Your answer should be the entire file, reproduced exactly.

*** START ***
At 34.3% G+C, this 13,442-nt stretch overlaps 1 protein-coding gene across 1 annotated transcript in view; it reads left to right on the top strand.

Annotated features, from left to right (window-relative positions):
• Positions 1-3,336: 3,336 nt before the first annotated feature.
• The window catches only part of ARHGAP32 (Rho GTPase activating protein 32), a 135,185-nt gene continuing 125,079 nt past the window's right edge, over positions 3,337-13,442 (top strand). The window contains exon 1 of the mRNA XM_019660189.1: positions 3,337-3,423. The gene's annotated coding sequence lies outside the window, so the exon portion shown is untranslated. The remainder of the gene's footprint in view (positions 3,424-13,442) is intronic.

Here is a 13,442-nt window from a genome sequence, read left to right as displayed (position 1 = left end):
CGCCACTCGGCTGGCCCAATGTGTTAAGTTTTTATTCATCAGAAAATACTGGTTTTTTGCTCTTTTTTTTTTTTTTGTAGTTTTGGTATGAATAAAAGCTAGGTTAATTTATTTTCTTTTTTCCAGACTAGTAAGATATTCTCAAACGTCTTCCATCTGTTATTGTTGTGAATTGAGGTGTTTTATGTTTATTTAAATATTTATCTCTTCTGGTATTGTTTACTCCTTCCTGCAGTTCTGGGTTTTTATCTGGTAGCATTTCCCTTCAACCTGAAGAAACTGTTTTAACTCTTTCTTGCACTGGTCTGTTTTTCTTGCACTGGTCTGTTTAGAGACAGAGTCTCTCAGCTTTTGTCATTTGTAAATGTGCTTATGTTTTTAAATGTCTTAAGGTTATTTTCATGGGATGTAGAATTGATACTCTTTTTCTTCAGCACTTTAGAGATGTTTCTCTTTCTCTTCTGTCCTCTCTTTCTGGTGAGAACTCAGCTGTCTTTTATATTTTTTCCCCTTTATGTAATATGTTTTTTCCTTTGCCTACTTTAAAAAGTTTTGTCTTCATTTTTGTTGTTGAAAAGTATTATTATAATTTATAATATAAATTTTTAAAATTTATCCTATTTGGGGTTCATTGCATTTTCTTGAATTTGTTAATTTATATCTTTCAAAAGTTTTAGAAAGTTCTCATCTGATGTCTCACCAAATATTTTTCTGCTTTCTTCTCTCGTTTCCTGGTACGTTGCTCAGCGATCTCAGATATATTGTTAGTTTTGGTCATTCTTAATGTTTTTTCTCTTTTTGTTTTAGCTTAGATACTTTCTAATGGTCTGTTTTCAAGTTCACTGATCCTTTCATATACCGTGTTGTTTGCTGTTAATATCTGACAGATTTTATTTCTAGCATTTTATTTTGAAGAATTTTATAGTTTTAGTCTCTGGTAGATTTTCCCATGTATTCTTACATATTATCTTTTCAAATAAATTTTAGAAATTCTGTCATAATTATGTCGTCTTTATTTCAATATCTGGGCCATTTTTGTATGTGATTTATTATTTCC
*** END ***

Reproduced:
At 34.3% G+C, this 13,442-nt stretch overlaps 1 protein-coding gene across 1 annotated transcript in view; it reads left to right on the top strand.

Annotated features, from left to right (window-relative positions):
• Positions 1-3,336: 3,336 nt before the first annotated feature.
• The window catches only part of ARHGAP32 (Rho GTPase activating protein 32), a 135,185-nt gene continuing 125,079 nt past the window's right edge, over positions 3,337-13,442 (top strand). The window contains exon 1 of the mRNA XM_019660189.1: positions 3,337-3,423. The gene's annotated coding sequence lies outside the window, so the exon portion shown is untranslated. The remainder of the gene's footprint in view (positions 3,424-13,442) is intronic.

Here is a 13,442-nt window from a genome sequence, read left to right as displayed (position 1 = left end):
CGCCACTCGGCTGGCCCAATGTGTTAAGTTTTTATTCATCAGAAAATACTGGTTTTTTGCTCTTTTTTTTTTTTTTGTAGTTTTGGTATGAATAAAAGCTAGGTTAATTTATTTTCTTTTTTCCAGACTAGTAAGATATTCTCAAACGTCTTCCATCTGTTATTGTTGTGAATTGAGGTGTTTTATGTTTATTTAAATATTTATCTCTTCTGGTATTGTTTACTCCTTCCTGCAGTTCTGGGTTTTTATCTGGTAGCATTTCCCTTCAACCTGAAGAAACTGTTTTAACTCTTTCTTGCACTGGTCTGTTTTTCTTGCACTGGTCTGTTTAGAGACAGAGTCTCTCAGCTTTTGTCATTTGTAAATGTGCTTATGTTTTTAAATGTCTTAAGGTTATTTTCATGGGATGTAGAATTGATACTCTTTTTCTTCAGCACTTTAGAGATGTTTCTCTTTCTCTTCTGTCCTCTCTTTCTGGTGAGAACTCAGCTGTCTTTTATATTTTTTCCCCTTTATGTAATATGTTTTTTCCTTTGCCTACTTTAAAAAGTTTTGTCTTCATTTTTGTTGTTGAAAAGTATTATTATAATTTATAATATAAATTTTTAAAATTTATCCTATTTGGGGTTCATTGCATTTTCTTGAATTTGTTAATTTATATCTTTCAAAAGTTTTAGAAAGTTCTCATCTGATGTCTCACCAAATATTTTTCTGCTTTCTTCTCTCGTTTCCTGGTACGTTGCTCAGCGATCTCAGATATATTGTTAGTTTTGGTCATTCTTAATGTTTTTTCTCTTTTTGTTTTAGCTTAGATACTTTCTAATGGTCTGTTTTCAAGTTCACTGATCCTTTCATATACCGTGTTGTTTGCTGTTAATATCTGACAGATTTTATTTCTAGCATTTTATTTTGAAGAATTTTATAGTTTTAGTCTCTGGTAGATTTTCCCATGTATTCTTACATATTATCTTTTCAAATAAATTTTAGAAATTCTGTCATAATTATGTCGTCTTTATTTCAATATCTGGGCCATTTTTGTATGTGATTTATTATTTCC